Trauma-Informed Schools to Support All Students
Reviewed by Bill Ivey
For educators, as all of us, it has been a year like no other.
As we struggled to respond personally and professionally to the shock of the pandemic and adjust to “a new normal,” the murder of George Floyd reminded us of the deep injustices in the old normal and brought racism to a new level of national consciousness – even as it inflicted additional trauma on Black, indigenous, and other people of color.
Many schools responded with efforts to support our students through these multiple and ongoing sources of trauma and to take our social justice work to new levels.
As we start to emerge from the pandemic, each of us in our own way and at our own pace, this summer offers us all a chance to breathe and also to look closely at what we have learned and to think about next steps.
In this context (though originally conceived and begun pre-pandemic), Alex Shevrin Venet’s Equity-Centered Trauma-Informed Education is the perfect book for our times (and beyond).
The power of trauma-informed practices
The book’s central theme is to “highlight the power of trauma-informed practices to guide our journey toward more equitable and just schools while also cautioning against potential missteps that may sidetrack or weaken our work.” (p. xviii)
Venet begins by defining and reflecting on “trauma-informed education” and “equity,” and divides the rest of her book into four additional parts, each representing the four shifts she suggests making: adopt a universal approach, rethink your role as an educator, move from mindset to systems change, and change the world from inside your classroom.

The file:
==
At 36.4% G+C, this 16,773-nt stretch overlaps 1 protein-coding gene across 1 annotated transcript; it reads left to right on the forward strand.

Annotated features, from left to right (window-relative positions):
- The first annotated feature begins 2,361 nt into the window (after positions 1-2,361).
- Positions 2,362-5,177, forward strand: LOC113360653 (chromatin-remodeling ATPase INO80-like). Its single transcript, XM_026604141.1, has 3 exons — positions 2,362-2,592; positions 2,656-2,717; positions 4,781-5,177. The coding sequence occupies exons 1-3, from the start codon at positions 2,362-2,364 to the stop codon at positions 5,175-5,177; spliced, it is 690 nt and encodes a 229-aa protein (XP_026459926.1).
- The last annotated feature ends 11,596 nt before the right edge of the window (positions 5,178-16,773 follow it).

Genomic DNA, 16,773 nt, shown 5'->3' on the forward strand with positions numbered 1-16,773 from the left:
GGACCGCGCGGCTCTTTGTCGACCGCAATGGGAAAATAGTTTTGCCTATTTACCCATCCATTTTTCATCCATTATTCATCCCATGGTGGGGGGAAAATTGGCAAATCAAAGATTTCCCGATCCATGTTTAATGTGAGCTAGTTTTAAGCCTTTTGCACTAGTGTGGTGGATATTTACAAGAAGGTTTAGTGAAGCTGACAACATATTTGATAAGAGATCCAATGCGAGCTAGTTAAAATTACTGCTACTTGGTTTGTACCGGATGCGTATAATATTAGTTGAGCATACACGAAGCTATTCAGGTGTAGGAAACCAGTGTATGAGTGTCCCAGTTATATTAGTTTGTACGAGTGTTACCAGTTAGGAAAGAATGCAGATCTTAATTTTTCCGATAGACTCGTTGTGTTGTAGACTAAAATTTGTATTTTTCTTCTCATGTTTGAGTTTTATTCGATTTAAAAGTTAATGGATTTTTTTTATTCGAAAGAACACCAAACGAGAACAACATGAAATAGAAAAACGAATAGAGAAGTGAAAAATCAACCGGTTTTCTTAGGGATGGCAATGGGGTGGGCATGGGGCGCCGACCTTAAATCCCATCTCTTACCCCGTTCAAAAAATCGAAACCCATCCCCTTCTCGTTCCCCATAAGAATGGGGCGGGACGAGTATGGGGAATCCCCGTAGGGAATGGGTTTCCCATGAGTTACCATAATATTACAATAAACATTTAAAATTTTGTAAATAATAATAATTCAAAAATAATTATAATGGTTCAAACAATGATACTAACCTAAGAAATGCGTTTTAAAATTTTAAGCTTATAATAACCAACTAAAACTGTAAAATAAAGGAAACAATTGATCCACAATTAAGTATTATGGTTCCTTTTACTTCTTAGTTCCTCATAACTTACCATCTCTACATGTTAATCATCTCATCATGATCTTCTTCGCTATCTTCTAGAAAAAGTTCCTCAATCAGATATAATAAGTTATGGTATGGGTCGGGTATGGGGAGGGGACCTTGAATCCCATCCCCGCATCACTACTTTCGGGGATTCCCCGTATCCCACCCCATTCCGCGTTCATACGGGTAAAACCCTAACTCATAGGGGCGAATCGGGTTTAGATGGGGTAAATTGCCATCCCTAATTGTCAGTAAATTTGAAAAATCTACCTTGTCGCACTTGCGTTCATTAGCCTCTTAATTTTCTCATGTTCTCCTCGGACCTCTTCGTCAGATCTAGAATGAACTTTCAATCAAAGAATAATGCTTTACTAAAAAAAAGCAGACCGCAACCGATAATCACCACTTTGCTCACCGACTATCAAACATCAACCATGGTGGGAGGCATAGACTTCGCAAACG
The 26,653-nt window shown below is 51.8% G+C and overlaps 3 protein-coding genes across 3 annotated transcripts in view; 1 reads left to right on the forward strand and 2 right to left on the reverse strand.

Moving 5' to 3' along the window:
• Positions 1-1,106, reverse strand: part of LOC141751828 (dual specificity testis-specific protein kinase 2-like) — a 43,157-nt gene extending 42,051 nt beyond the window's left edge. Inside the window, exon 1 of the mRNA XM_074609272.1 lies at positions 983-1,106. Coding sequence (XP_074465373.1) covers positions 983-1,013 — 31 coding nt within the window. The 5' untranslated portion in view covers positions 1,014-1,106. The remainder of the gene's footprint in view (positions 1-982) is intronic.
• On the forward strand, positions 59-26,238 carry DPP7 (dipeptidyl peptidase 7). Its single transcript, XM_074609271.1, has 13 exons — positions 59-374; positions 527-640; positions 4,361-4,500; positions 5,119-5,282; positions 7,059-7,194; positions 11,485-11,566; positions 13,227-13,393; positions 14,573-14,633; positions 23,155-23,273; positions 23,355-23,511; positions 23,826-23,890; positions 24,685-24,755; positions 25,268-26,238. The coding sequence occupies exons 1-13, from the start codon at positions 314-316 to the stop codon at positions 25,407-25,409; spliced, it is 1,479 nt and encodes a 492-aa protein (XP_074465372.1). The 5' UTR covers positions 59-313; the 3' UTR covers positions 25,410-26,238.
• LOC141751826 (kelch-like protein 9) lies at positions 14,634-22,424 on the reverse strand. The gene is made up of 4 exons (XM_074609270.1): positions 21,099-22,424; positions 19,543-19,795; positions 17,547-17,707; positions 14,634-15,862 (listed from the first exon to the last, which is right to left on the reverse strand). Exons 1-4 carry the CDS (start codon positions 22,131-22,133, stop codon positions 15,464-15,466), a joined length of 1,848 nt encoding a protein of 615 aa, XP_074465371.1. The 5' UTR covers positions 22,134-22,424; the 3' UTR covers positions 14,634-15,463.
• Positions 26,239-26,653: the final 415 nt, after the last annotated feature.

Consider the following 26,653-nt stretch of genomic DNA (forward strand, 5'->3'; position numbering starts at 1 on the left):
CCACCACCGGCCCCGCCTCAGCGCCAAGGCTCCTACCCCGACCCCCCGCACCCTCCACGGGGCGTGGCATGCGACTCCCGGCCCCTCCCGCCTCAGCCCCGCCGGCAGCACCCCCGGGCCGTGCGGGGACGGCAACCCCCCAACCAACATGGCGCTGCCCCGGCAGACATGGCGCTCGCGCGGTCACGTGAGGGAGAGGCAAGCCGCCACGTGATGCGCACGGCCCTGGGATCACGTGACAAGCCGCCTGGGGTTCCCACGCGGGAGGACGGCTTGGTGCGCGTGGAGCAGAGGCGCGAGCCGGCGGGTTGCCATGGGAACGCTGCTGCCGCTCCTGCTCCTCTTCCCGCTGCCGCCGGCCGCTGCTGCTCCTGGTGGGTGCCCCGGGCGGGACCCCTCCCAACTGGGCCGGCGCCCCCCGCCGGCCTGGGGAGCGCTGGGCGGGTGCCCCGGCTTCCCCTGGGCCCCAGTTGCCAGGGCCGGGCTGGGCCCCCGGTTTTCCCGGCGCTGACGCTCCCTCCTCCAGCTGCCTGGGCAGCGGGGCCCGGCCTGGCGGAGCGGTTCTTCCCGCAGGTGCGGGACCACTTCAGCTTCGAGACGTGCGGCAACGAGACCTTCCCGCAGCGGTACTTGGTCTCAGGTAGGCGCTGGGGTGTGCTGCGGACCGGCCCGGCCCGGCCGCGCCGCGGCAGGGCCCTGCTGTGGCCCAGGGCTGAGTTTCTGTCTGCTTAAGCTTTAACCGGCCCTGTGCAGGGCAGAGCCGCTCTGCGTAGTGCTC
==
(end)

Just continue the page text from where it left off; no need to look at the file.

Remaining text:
Each chapter concludes with suggested action steps, often focusing on how to further develop our lens, transform our classroom, and shift the systems.
Trauma-informed educational practices respond to the impact of trauma on the entire school community and prevent further trauma from occurring. Equity and social justice are key concerns of trauma-informed educators as we make changes in our individual practice, in classrooms, in school, and in district-wide and state-wide systems. (p.10)
Educational equity is the process of ensuring that all students can access high-quality education, that they are fully included in their school communities, that they are able to engage in meaning and challenging academic work, and that they can do all of this in an environment that values them as people. (p.22)
In putting these principles into action, Venet explains, we implicitly and explicitly recognize that students bring their whole selves to our classrooms – that “trauma is a lens, not a label” (p. 43), that being proactive serves students better than being reactive, and that trauma-informed practices are in fact good for all students.
By working to actively prioritize predictability, flexibility, empowerment, and connection (pp. 68-69) in our practices and policies, in our classrooms and schools, we can work to create and strengthen the kinds of safe spaces and communities that allow us not only to prevent, identify, and when needed seek to repair trauma but also to create joy and resilience, to engage in (as the title of Chapter 13 says) “activism and action as healing.”
Finding your place on the continuum, then acting
In reading this book, different teachers will see themselves and their practices, and the practices and policies of their schools, in different ways. And we will all find that Venet has written her book not only to inform us but also to call us, gently but firmly, to reflect and take action.
Where we see that our work genuinely supports students – and indeed all members of our school communities – in their full humanity, we may affirm the value of what we do. Where we may, however unintentionally, be doing harm, we can do everything in our power to cease those practices. And where we see opportunities for growth, we can seize them.
As Alex Shevrin Venet says in her conclusion, “I’m glad to be on the journey with you. Let’s get started.” (p.194)
Read Venet’s MiddleWeb article “Trauma and Teaching: Boundaries and Bridges” here.
Bill Ivey is Middle School Dean and teaches Humanities 7, Rock Band, and French 1 at Stoneleigh-Burnham School, an independent gender-inclusive girls school in Western Massachusetts for boarding and day students, grades 7-12. See Bill’s other MiddleWeb reviews and articles here.